Thankfully the sun promises to shine this morning on the authors and audiences for the third day of the Bemidji Library Book Festival.
The public appreciation for all the work done by the Festival's committee is shared at every event by the attendees.
This morning at 10:30 a.m., the audience will hear Catherine Friend, who writes for children and adults. Her children's books include "Barn Boot Blues," "Eddie the Raccoon" and "Silly Ruby," which is about a sheep, although the author says none of her sheep is silly or naughty. Her books are favorites among the young readers at the library, and many will be there to hear the author in person.
Friend returns at 2 p.m. to a second venue, the Diamond Point Park Main Building where she will speak about her book, "The Compassionate Carnivore." Although a farmer whose loves animals, Friend admits to being a meat-eating farmer, and that has led her to question the way animals are processed before they reach the stores and our tables. On her website it says, "Friend offers concrete tools readers can use to talk to farmers and processors, to negotiate the 'Brave New World' of humanely-raised meat." "Hit by a Farm," another one of her non-fiction books, tells the story of how she and her partner went into raising sheep in Minnesota. Friend's fiction works are of the adventure-romance genre and she has written three titles: "A Pirate's Heart," "The Crown of Valencia" and "The Spanish Pearl."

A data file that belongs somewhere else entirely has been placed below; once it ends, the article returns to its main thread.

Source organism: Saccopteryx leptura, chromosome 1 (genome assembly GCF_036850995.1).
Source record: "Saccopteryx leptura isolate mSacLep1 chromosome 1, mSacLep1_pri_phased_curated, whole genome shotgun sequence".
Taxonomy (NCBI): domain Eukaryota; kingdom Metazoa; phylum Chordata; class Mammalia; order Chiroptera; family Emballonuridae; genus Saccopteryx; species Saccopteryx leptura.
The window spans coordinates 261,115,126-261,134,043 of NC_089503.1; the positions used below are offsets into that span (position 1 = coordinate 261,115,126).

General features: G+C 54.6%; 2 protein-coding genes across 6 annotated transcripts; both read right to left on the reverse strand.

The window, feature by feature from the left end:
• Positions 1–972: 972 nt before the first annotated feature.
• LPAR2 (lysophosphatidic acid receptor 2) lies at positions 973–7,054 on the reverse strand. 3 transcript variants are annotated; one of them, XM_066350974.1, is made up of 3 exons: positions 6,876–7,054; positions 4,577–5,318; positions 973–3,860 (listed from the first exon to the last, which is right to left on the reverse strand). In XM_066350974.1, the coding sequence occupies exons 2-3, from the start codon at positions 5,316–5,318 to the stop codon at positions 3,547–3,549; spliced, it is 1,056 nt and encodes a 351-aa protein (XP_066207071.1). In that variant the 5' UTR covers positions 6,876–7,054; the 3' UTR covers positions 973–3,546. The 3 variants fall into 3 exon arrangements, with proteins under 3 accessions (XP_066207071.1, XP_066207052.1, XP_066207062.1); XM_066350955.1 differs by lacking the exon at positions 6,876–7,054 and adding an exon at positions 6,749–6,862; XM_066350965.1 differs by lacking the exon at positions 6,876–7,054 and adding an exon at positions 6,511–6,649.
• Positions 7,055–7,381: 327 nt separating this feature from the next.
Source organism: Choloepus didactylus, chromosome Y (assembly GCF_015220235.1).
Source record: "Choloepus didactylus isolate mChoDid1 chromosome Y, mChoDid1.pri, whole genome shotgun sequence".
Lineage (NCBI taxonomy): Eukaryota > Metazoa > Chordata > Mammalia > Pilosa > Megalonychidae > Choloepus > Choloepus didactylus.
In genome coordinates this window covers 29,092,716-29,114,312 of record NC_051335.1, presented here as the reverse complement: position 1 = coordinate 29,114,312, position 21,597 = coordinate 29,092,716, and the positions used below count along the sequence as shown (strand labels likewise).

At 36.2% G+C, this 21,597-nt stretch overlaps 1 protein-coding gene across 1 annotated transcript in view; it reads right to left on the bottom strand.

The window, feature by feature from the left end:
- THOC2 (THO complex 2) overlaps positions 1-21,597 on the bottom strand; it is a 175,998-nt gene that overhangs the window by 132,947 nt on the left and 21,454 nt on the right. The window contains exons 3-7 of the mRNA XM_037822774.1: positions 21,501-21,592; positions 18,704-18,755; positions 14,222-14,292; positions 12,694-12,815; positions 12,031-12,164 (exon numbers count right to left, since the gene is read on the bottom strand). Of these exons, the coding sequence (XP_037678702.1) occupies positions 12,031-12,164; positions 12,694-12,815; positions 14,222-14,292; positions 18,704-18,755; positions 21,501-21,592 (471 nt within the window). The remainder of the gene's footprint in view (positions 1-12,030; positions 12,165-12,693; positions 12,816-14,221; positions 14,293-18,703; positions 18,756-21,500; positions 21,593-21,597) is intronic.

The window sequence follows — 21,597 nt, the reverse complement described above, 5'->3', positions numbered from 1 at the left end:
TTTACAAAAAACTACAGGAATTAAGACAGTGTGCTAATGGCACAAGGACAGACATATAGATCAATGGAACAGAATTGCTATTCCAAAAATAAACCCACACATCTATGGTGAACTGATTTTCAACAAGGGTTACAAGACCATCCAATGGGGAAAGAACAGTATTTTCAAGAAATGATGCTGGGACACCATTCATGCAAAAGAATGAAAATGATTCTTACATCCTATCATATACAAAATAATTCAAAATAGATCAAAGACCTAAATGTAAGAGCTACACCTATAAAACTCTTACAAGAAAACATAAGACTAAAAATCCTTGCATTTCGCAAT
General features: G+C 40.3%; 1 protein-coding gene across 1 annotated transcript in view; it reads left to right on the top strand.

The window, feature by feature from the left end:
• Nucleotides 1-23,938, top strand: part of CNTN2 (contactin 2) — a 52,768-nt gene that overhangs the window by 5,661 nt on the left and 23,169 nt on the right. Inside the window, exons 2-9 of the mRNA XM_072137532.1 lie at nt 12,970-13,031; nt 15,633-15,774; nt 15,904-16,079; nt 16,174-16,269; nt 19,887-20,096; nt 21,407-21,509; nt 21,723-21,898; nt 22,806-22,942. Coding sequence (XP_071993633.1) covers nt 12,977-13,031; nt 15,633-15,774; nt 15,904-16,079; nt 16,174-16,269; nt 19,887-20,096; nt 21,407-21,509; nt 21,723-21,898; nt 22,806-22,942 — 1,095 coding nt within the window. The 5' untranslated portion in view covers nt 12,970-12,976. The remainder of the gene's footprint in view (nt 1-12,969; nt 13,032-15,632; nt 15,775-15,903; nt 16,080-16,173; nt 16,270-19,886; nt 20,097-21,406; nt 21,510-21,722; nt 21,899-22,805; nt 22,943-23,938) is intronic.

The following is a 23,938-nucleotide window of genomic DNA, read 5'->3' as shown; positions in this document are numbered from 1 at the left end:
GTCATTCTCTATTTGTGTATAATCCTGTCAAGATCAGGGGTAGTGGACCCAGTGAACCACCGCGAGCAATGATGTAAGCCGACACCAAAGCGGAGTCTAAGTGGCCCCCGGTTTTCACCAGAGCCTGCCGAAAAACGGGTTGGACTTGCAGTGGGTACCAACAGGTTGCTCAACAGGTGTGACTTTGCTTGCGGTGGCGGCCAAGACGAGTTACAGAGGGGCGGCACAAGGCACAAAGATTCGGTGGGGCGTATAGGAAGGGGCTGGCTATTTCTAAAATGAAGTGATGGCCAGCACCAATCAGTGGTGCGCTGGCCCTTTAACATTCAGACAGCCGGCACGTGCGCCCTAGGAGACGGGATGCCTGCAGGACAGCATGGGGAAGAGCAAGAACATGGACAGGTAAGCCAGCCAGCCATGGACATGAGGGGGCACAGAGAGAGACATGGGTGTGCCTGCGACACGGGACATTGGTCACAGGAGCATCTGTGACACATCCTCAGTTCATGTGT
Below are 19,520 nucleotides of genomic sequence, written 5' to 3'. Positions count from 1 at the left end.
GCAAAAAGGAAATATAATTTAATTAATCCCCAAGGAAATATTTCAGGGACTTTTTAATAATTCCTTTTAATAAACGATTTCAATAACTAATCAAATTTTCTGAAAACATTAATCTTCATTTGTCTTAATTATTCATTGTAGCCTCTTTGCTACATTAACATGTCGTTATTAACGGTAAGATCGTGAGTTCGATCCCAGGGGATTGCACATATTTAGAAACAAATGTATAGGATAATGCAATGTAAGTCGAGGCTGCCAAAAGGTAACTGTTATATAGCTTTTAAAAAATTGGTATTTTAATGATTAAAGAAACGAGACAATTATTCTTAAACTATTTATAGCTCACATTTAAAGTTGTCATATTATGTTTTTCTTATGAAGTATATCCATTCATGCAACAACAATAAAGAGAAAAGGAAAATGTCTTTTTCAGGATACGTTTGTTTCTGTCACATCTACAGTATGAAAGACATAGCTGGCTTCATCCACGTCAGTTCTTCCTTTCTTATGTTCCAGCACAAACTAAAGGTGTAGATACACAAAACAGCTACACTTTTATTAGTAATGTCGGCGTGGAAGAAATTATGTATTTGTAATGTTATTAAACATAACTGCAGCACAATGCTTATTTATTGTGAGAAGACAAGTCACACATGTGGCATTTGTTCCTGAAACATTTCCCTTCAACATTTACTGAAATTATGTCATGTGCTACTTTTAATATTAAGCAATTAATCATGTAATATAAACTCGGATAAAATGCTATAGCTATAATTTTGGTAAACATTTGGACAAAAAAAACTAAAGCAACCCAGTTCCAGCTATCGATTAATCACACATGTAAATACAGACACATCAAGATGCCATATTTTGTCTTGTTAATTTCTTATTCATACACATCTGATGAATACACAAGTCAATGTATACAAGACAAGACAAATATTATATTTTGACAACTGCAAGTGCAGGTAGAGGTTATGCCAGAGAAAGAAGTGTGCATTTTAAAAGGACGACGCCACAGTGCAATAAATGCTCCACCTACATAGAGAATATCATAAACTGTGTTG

In the evening at 7 p.m. at the American Indian Resource Center, storyteller and motivational speaker, Colin Wesaw, will speak of his pride in the American Indian culture. Wesaw learned his craft at the feet of his father, who taught him how to tell stories, and his mother, who said to tell stories from the heart. Wesaw directs Native American Indian Youth Leadership Camps.